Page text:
Team Taylor Swift Responds to Spotify in ‘Time’: Oh No You Are Not Paying Us Millions!

$6 million dollars
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Calls out Diplo for having a tiny penis.
Team Taylor Swift has issued a response in response to Spotify’s response.

In other words, the bad break-up conversation continues!

Team Taylor fired back in Time magazine, saying it’s simply not the case that big artists like Taylor would receive a $6 million paycheck, as Spotify CEO Daniel Ek claims.

Scott Borchetta, the CEO of Taylor Swift’s record label (independent Nashville-based Big Machine), says that the label has received just under $500,000 last year for domestic streams of Taylor’s music. Borchetta said,

“The facts show that the music industry was much better off before Spotify hit these shores,” Borchetta said. “Don’t forget this is for the most successful artist in music today. What about the rest of the artists out there struggling to make a career? Over the last year, what Spotify has paid is the equivalent of less than 50,000 albums sold.”

Taylor’s album ‘1989’ notably just sold almost 1.3 million albums within one week – a record breaking number, one that hasn’t been reached since Eminem’s album The Eminem Show from 2000!

In the same Time article, Spotify claims it had paid Swift $2 million in global streaming royalties over the last 12 months. What do these numbers mean?!

According to the Verge, “All these numbers could be accurate without conflict. Borchetta was looking to cherry pick the smallest possible figure, so he went with $500,000, which is what Spotify paid for Taylor Swift streams in the U.S.. But that is only one of its markets, and not even its largest. Globally, Spotify paid swift $2 million over the last year.”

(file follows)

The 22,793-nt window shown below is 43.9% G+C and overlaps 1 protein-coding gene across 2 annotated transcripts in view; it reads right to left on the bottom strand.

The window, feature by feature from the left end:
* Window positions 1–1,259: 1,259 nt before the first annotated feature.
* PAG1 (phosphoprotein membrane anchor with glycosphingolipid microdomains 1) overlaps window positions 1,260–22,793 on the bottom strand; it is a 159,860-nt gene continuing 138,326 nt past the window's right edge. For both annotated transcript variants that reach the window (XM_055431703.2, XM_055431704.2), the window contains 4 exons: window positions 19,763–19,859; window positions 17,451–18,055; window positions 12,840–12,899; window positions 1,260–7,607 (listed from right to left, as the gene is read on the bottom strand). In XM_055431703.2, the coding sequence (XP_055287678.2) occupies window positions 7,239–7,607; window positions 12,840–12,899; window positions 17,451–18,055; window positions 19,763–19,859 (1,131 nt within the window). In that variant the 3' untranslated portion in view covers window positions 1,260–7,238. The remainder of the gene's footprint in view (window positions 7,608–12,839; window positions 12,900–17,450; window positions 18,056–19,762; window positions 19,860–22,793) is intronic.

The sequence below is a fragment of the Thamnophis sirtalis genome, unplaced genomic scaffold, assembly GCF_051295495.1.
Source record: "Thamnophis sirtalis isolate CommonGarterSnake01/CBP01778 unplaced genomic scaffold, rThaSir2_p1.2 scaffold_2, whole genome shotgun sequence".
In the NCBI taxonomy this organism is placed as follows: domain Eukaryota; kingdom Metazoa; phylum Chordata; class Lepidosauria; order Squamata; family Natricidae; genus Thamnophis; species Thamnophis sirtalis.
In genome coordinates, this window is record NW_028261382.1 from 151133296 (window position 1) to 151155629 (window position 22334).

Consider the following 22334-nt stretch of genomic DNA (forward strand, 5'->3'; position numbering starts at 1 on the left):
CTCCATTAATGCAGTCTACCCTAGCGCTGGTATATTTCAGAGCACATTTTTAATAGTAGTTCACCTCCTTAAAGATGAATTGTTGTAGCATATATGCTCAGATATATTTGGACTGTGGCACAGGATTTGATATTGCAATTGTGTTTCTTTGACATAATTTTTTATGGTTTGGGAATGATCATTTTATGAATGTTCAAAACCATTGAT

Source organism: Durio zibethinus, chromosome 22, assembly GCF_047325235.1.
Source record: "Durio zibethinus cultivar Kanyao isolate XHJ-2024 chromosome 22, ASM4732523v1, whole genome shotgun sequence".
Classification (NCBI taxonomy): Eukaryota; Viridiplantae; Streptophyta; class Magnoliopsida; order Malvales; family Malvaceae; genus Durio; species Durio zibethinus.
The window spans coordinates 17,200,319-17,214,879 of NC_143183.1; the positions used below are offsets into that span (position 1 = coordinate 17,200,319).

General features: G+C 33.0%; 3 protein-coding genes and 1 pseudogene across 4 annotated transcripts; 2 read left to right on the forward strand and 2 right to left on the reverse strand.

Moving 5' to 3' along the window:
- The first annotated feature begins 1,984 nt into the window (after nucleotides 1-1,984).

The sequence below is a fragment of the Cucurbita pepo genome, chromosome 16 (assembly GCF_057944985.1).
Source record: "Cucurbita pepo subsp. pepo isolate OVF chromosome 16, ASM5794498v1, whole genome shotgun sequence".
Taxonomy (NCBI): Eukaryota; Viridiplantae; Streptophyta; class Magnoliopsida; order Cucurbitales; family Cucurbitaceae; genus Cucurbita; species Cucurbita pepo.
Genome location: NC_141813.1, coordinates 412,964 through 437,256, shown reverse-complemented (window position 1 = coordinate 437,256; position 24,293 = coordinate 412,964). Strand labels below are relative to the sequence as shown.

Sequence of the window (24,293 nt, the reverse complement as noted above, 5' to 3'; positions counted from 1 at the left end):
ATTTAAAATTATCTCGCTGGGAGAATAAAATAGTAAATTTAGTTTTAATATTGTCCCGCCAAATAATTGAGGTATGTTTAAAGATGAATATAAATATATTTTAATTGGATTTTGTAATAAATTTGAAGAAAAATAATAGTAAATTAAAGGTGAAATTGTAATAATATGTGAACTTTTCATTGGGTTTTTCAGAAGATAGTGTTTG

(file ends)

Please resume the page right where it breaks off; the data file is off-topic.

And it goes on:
Taylor Swift cover’s the next issue of Time, and said in her interview: “With Beats Music and Rhapsody you have to pay for a premium package in order to access my albums. And that places a perception of value on what I’ve created. On Spotify, they don’t have any settings, or any kind of qualifications for who gets what music. I think that people should feel that there is a value to what musicians have created, and that’s that. I wrote about this in July, I wrote an op-ed piece in the Wall Street Journal. This shouldn’t be news right now. It should have been news in July when I went out and stood up and said I’m against it. And so this is really kind of an old story.”

With album sales down as a whole in this day and age, it’s amazing that Taylor Swift has such a loyal fan base buying physical albums when one of their only other options, at this point, is to download it illegally.

The question has been raised before: Are Taylor Swift’s “taking a stand against streaming” actions fair to her fans? Are streaming services really the bad guys here, ruining artistic integrity, curbing album sales, capitalizing the music market and such?